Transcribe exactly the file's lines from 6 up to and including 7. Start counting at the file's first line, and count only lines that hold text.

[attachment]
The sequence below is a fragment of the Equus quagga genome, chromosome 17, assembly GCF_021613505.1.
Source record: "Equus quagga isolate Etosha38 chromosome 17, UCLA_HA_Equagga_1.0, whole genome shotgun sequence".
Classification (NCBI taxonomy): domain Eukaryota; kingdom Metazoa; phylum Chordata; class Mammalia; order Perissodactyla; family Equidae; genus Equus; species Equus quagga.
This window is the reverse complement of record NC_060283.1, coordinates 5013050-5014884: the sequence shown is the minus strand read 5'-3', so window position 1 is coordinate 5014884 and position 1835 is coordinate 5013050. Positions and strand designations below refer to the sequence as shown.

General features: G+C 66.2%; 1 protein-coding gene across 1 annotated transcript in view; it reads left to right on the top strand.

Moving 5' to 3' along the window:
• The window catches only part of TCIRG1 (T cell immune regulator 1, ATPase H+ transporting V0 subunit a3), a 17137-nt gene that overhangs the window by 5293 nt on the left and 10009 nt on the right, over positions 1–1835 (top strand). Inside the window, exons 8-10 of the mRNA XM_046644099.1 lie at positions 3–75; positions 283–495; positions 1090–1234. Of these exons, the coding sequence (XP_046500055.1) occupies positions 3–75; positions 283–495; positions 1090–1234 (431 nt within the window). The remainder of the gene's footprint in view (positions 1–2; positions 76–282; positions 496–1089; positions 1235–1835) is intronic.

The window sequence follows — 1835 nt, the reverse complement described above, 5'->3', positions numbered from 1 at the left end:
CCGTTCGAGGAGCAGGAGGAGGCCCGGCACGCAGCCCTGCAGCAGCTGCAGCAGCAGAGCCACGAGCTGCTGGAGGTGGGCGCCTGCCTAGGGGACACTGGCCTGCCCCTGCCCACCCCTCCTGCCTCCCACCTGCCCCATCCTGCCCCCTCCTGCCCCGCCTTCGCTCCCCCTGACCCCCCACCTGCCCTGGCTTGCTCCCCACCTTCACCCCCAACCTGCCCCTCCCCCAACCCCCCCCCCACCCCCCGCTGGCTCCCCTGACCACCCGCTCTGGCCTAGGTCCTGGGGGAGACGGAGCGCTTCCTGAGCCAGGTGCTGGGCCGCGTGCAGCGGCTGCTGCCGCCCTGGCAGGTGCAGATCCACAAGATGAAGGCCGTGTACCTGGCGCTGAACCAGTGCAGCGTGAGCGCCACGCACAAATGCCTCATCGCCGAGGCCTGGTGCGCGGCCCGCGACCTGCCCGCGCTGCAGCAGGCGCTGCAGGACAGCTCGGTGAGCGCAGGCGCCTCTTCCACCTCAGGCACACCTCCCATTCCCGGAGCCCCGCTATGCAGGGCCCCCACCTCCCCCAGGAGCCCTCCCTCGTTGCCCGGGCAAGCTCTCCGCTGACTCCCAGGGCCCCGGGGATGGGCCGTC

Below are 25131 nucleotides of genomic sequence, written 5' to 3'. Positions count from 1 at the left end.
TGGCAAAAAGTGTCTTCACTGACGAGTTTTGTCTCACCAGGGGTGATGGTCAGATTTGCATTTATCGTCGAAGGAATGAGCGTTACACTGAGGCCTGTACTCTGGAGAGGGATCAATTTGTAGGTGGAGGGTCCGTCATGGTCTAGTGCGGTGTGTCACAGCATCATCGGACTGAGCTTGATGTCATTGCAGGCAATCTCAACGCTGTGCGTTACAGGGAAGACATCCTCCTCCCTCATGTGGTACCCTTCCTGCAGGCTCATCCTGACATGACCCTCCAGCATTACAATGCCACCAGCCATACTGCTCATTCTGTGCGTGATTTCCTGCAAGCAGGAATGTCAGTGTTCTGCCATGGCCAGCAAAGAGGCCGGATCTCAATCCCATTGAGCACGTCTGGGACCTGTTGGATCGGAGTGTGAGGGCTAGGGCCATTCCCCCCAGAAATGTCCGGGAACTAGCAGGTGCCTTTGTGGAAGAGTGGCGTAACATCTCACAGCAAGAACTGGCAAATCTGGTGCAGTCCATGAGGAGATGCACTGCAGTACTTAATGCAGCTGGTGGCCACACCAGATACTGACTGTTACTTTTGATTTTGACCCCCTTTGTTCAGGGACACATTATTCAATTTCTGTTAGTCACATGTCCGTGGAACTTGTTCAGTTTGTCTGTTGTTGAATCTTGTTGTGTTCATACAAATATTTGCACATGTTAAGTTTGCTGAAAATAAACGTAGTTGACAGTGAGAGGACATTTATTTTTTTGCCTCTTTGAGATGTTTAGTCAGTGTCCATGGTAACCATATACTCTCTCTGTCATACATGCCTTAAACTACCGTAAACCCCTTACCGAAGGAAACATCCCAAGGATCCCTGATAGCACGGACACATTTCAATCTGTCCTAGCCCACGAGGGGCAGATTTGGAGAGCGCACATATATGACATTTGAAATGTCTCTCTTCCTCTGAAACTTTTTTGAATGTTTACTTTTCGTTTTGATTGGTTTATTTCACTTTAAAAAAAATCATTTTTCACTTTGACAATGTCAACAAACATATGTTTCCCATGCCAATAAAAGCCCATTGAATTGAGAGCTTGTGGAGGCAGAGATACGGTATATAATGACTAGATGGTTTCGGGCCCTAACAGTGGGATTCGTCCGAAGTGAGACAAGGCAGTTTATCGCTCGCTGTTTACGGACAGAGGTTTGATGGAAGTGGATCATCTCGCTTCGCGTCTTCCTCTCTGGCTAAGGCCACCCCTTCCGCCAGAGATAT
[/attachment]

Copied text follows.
Moving 5' to 3' along the window:
• The window catches only part of TCIRG1 (T cell immune regulator 1, ATPase H+ transporting V0 subunit a3), a 17137-nt gene that overhangs the window by 5293 nt on the left and 10009 nt on the right, over positions 1–1835 (top strand). Inside the window, exons 8-10 of the mRNA XM_046644099.1 lie at positions 3–75; positions 283–495; positions 1090–1234. Of these exons, the coding sequence (XP_046500055.1) occupies positions 3–75; positions 283–495; positions 1090–1234 (431 nt within the window). The remainder of the gene's footprint in view (positions 1–2; positions 76–282; positions 496–1089; positions 1235–1835) is intronic.